True or false on the cultural learning industry in Russia
Russia’s cultural history - from poetry to art, to music to ballet, and institutions like the Bolshoi, Tretyakov, Garage - is known worldwide and highly revered by its people. We met two cultural education startups (Science.me and Synchronization) in Moscow and tested our ideas about culture, learning, business and society in the capital.
“Digital is the future”
Unsurprisingly, digital is key to growth, and one of the only ways to achieve scale. It can be either by using a website as a booking platform to communicate on events (register and pay are an option) or by developing e-seminars and digital formats. This is also an opportunity for Russian companies to address a worldwide market.
At the same time, we find that person to person interaction is a valuable asset, especially in culture, and one that tempts people back into learning - so ideally, digital should be combined with or provided in addition to in-person interaction. Science.me has been successfully implementing a Telegram channel dedicated to learning about design. This is an example of convivial and interactive digital learning.
Strategy by Anastasia Kopyttseva
“Internet suppressed the need to learn anything. Now, only knowing how and where to find information maters”.
As our guests Anna, Vera and Sasha (+links) testified, startups and companies in the learning industry are fast developing these days in Moscow, meeting the demand of numerous people keen on keeping learning after the finished universities or when their family lives are less intense. Informal learning is providing the audience with knowledge as well as a quality social life and opportunities meet people with similar interests. This huge growth area apply to adults as well as children.
“Access to information has never been easier”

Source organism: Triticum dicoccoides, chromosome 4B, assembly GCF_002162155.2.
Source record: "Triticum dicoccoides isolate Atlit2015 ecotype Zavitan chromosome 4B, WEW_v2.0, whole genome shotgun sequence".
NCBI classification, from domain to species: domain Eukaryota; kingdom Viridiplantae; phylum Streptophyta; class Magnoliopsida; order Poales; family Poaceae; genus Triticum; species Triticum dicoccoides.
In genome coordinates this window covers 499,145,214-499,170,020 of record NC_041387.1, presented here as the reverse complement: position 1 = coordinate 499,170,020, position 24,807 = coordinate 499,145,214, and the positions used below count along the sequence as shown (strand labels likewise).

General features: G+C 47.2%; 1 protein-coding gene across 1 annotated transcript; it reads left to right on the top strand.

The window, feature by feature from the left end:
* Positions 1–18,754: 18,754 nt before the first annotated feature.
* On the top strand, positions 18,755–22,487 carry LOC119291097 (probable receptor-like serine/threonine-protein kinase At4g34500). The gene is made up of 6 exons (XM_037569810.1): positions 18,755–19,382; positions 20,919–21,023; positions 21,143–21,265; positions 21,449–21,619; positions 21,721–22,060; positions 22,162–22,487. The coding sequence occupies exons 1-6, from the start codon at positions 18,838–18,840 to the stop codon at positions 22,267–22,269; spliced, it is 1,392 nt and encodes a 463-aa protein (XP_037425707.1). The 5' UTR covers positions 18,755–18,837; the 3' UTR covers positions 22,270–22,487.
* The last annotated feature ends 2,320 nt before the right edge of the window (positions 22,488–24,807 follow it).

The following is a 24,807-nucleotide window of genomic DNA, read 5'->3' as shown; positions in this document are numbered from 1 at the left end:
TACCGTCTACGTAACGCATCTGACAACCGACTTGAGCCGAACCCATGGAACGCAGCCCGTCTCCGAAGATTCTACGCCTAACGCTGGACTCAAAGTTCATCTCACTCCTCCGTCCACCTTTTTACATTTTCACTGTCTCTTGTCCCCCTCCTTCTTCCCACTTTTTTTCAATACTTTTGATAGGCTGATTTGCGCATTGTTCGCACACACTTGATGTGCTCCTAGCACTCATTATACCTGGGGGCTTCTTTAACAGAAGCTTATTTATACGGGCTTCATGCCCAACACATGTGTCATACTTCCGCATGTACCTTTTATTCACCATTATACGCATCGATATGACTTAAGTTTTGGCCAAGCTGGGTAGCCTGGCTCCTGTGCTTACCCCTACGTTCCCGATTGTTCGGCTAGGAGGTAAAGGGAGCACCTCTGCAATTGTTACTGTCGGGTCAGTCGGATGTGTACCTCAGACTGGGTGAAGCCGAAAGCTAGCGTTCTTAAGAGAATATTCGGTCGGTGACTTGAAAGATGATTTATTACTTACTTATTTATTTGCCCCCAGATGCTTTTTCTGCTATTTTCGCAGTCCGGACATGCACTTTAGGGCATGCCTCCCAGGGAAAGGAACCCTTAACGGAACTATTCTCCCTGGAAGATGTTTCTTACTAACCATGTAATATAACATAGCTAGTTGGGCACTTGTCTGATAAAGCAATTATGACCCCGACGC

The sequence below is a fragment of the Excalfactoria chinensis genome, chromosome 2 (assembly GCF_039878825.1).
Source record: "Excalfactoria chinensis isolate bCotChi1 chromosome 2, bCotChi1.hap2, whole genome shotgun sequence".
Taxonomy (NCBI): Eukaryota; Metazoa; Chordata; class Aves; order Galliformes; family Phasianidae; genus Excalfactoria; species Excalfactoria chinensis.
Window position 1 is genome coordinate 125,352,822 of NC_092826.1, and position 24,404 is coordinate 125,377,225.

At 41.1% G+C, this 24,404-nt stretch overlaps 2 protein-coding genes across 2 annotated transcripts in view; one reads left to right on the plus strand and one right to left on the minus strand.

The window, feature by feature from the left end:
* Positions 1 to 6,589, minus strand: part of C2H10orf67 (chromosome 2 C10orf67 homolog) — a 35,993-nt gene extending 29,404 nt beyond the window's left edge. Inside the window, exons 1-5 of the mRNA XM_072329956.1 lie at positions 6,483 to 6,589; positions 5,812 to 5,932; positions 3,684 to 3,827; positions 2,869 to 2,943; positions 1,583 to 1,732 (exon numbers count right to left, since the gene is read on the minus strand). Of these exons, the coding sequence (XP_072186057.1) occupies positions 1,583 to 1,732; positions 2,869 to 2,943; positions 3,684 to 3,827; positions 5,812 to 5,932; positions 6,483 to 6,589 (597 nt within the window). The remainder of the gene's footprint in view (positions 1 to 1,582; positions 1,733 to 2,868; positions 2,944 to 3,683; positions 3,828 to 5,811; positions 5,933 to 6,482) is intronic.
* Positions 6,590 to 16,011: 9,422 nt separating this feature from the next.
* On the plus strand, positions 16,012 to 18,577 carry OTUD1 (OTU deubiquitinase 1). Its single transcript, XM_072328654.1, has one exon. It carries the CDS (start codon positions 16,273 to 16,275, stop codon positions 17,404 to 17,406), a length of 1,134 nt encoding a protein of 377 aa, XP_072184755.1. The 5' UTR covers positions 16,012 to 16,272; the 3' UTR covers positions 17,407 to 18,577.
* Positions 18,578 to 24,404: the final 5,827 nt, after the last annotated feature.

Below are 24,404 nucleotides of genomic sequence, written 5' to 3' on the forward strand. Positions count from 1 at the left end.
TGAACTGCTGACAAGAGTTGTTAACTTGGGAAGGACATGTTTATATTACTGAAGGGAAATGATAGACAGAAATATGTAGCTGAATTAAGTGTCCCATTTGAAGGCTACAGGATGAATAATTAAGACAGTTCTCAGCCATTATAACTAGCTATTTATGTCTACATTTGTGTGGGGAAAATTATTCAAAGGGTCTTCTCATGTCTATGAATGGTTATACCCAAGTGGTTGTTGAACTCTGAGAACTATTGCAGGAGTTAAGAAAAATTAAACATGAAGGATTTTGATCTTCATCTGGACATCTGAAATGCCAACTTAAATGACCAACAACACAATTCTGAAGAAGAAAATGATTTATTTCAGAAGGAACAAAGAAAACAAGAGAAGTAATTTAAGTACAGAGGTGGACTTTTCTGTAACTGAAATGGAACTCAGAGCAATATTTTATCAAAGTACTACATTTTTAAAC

With billions of web pages and the rise of fake news, in spite of wikipedia’s effort to check their collaboratively written content, access true information can still be challenging. Besides, the flow of ever new content can mislead us, when it is not simply drowning us in anxiety : how can we keep up to speed ? By creating interesting content delivered in a comprehensible language, educational programs provide their audience with the healthy distance and key information we often need to embrace the complexity of our contemporary environment.
“Learning is no longer just about education, but experience”
A key factor we found in both Science.me and Synchronisation is that the popularity of their product stems from the offer they provide in today’s experience economy. Education - particularly informal education - works in the same way. Making a choice of what you do in your limited spare time means that you will sign up to something that you enjoy, where you can meet new people, cultivate new skills and information and learn from experts. Ideally it won’t take up too much time, be in inconvenient locations or at inconvenient times, require too much home study or cost a lot of money. There are still plenty of part-time University courses and online courses - but the model of providing a social and enjoyable learning experience is growing exponentially.
“Create a great product, and the audience will follow”
Their products are innovative, but both Science.me and Synchronisation have found their success as a result of learning as much as they can about their audiences and delivering something that has value for them. Synchronisation, for example, follow international approaches to understand audience segments based on people’s cultural consumption and emotional attitudes. They know that their audience is mostly made of working professionals, post-University, 25 - 47 years being the core, and adjust their customer journey map to reflect this.
The audience is not only a customer but a great source of inspiration and information. They often poll participants on the type of new content they would like to see on a specific theme (for example, physics), or hold public polls to find out what people would like to see on the public programmes.